UC Merced sophomore Valery Nechay spoke out against UC fee increases and diminished funding to public education in general Thursday afternoon in front of a small crowd on the school's quad during a nationwide protest against cuts to public education.
"We're robbing our work force of their future resources," she said.
Nechay, the main organizer of the campus protest, said she was disappointed Monday night when, out of a class of more than 100 students, only a few raised their hands when asked by their professor if they knew the significance of March 4.
Nechay said that needed to change.
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"Just because we're in Merced, we shouldn't be in a bubble," she said.
A small group picketed and handed students fliers outlining their five demands, which are: an end to fee hikes; reformation of the UC regent structure and agenda; an end to furloughs; UC budget transparency and additional funding for kindergarten through 12th-grade education.
The UC regents approved a 32 percent fee increase for students in November, raising tuition to more than $10,000 next fall. Yet, UC regents promised to offer more financial aid to make school affordable for the most needy.
The rest of Merced's educational community also held protests Thursday and voiced frustration over the state's $17 billion in cuts to public education over the past two years to address California's $20 billion budget shortfall
Statewide, more than 16,000 educators were laid off in the past two years, according to the California Teachers Association.
At Merced College, Thursday was a mixed bag of mourning, solidarity and frustration.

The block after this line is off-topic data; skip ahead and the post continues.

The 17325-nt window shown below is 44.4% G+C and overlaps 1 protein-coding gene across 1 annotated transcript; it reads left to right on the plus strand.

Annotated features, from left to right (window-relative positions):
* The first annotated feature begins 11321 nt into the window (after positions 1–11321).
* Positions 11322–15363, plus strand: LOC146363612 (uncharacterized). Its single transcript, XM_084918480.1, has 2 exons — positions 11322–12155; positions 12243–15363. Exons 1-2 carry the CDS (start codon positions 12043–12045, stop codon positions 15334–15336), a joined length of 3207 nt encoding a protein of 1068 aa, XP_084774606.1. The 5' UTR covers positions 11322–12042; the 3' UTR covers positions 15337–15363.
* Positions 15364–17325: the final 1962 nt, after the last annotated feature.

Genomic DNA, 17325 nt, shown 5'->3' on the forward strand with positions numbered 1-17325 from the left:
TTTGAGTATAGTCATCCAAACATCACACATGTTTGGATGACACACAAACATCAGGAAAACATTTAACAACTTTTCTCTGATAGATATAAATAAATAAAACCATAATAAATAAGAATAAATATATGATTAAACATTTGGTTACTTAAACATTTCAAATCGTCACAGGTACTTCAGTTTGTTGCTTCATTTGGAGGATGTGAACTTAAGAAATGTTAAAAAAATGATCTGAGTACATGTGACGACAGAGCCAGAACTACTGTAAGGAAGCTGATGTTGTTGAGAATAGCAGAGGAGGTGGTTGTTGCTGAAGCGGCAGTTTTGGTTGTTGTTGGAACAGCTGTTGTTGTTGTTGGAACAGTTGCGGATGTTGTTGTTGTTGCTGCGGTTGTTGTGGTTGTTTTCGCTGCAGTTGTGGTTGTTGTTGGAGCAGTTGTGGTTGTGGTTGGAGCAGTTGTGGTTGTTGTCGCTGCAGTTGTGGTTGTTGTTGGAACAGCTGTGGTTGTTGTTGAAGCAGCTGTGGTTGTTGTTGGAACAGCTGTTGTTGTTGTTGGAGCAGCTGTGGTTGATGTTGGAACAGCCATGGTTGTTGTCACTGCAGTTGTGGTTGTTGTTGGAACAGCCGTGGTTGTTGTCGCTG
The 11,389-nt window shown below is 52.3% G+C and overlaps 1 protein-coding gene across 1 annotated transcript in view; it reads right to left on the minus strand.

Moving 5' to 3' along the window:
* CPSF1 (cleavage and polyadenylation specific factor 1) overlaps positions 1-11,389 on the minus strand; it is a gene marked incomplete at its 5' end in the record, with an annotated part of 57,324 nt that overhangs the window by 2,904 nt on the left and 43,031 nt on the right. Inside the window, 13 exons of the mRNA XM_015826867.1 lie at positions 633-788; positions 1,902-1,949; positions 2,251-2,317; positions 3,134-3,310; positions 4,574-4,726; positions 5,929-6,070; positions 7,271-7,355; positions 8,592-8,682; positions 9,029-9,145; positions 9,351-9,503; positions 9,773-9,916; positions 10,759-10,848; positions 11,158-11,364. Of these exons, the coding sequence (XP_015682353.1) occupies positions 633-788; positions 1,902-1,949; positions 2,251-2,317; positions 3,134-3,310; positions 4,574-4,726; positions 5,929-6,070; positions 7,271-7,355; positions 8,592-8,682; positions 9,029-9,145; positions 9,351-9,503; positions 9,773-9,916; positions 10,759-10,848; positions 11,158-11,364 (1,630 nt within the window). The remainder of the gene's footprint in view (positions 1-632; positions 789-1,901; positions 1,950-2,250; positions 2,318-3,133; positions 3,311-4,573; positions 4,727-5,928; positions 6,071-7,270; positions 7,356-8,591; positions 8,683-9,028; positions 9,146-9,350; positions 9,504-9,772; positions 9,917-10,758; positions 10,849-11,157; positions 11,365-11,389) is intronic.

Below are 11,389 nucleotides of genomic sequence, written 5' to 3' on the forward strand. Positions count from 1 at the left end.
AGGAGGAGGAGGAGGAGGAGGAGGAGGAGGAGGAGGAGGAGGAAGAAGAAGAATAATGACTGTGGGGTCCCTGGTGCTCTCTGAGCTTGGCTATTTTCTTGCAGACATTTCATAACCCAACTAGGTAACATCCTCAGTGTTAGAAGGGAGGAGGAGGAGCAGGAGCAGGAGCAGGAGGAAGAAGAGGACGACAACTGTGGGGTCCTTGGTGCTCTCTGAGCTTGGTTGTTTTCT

Educators and students dressed in black in recognition of teachers and programs that have been slashed.
On the lawn of Merced College, employees and students created a graveyard full of tombstones commemorating classes that were cut last year and this year.
Merced College Student Senator Victoria Ortega said she was a victim of some of those cut classes.
She planned to transfer to CSU Sacramento last fall, but because she couldn't get the classes she wanted she had to stay at Merced College another year, she said.
Tuition at community colleges has gone up 30 percent during the two-year fiscal crisis.
Merced College Associated Student President Spencer Bowen said community colleges are the public's open door to education.
"We're hoping to keep this door open for students," he said. "What's left for them when we have to turn them away from classes?"
Merced County public schools held some small protests on various campuses and, after school, teachers gathered in Bob Hart Square under the new California Teachers Association office.
Joel Knox, chairman of the Merced California Teachers Association, told school officials this day was important because it's making the public aware of the unseen cuts to education, such as the effects of larger class sizes on students and teachers.
"We can't have quality public schools without funding," he said. "Schools can no longer make improvements without proper funds."
This year, Merced Union High School District is looking to nearly decimate its library program. Last year, Atwater Elementary School District and Merced City School District made significant cuts to the work force.
Teachers must be given layoff notices before March 15.
Another march to support public education is scheduled for March 22 at the state Capitol.
Reporter Jamie Oppenheim can be reached at (209)385-2407 or email@example.com.
Video: Rally at Bob Hart Square in Downtown Merced
Video: Protest at Merced High School